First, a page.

IMF drives a hard bargain

  • Puts government in a quandary

The IMF, despite the somewhat altruistic pretensions of fostering global high employment growth and reducing poverty, ultimately remains a stern money lender with a hawk eye on safety of its investments. Member countries rush for an IMF programme or rightly ‘bailout’ from a crashing economy, especially when its balance of payments deficit turns dangerously negative and foreign exchange reserves dwindle to default levels. The sheer panic created by looming threat of bankruptcy drives the debtor country to make difficult, quick-fix compromises. If these conditions are not accompanied by urgent remedial structural reforms advised by IMF, as happened with Pakistan leaving its prior commitments unfulfilled, the economic and social situation deteriorates further, with the poorest segments of society being hardest hit. It is the concerned IMF team’s responsibility to strictly monitor a country’s economy and not grant lenient waivers, and learning from past experience, the IMF is reportedly insisting on ground implementation of its harsh stipulations before agreeing to a new structural adjustment programme.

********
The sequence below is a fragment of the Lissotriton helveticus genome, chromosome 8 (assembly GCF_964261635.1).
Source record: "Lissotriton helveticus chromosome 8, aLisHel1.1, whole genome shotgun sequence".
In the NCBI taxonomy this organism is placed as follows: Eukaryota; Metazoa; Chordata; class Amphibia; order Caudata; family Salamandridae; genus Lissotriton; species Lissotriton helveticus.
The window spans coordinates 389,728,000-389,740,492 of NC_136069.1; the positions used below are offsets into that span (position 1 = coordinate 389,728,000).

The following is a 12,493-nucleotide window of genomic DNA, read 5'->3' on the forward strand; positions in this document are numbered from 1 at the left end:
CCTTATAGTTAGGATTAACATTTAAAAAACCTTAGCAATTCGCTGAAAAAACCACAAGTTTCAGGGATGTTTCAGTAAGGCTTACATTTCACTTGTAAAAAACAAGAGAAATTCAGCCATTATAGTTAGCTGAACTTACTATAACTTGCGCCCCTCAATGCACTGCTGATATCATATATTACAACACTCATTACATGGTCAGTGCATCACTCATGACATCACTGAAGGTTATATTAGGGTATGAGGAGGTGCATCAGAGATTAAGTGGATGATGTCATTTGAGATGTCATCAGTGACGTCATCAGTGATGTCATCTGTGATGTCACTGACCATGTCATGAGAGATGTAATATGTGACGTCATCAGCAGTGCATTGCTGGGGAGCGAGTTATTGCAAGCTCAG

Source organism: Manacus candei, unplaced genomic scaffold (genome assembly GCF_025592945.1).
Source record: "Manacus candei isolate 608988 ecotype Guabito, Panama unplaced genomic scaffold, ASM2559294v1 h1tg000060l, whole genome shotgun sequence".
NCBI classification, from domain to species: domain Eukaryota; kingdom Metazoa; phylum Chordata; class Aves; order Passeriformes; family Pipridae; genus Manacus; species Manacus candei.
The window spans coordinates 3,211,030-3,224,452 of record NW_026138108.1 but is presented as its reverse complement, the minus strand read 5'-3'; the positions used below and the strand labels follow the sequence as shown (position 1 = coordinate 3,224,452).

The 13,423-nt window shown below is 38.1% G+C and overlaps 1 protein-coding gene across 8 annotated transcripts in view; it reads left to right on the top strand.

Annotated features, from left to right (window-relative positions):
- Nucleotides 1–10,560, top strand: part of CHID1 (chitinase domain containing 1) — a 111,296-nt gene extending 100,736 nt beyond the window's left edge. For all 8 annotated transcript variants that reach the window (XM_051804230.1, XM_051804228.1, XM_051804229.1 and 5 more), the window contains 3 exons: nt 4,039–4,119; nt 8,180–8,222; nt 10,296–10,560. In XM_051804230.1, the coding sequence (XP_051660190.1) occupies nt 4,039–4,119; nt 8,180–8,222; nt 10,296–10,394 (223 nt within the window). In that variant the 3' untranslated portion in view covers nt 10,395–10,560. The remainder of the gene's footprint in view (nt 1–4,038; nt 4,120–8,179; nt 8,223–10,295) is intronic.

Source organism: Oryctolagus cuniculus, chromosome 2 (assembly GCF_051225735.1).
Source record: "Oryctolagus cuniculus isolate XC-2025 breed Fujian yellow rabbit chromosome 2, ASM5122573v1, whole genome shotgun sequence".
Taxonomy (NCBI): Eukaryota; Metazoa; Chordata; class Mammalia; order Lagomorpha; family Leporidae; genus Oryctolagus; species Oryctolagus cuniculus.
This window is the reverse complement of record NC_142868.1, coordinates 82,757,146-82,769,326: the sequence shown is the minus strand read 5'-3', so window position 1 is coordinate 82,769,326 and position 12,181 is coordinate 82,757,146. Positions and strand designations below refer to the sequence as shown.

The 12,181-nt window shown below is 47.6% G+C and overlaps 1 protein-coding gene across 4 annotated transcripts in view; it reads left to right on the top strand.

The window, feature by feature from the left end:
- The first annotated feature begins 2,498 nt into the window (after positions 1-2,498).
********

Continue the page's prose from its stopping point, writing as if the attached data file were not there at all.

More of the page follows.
This worst-case scenario is what stares Pakistan in the face today. All the important aspects of a vibrant economy are a total mess, with monthly current account deficit of $1 billion, abysmally low foreign exchange reserves now artificially bolstered by ‘parking’ of funds with State Bank of Pakistan by Saudi Arabia and UAE (while eyeing China and Qatar), low diaspora remittance level, exceedingly shy foreign direct investment, imports that go through the roof and exports that are scandalously slight for a country with vast and diverse natural resources and infrastructure. The electricity circular debt has rocketted to Rs1.2 trillion! Seeing the country’s all-round financial mess, perhaps the worst of its history, the ongoing talks with the IMF have unsurprisingly run into snags, with a wiser lender now laying down ‘steep’ pre-conditions involving sharp bridging of revenues and expenditure, free floating exchange rate, even higher interest rates, and cuts on current expenditure including debt servicing, defence and subsidies. However, while alternate government measures in the shape of raising exports, FDI and inward remittances will definitely make a huge difference, an IMF programme remains the only meaningful recourse, as it also allows a fund-strapped regime to tap other international sources of financing.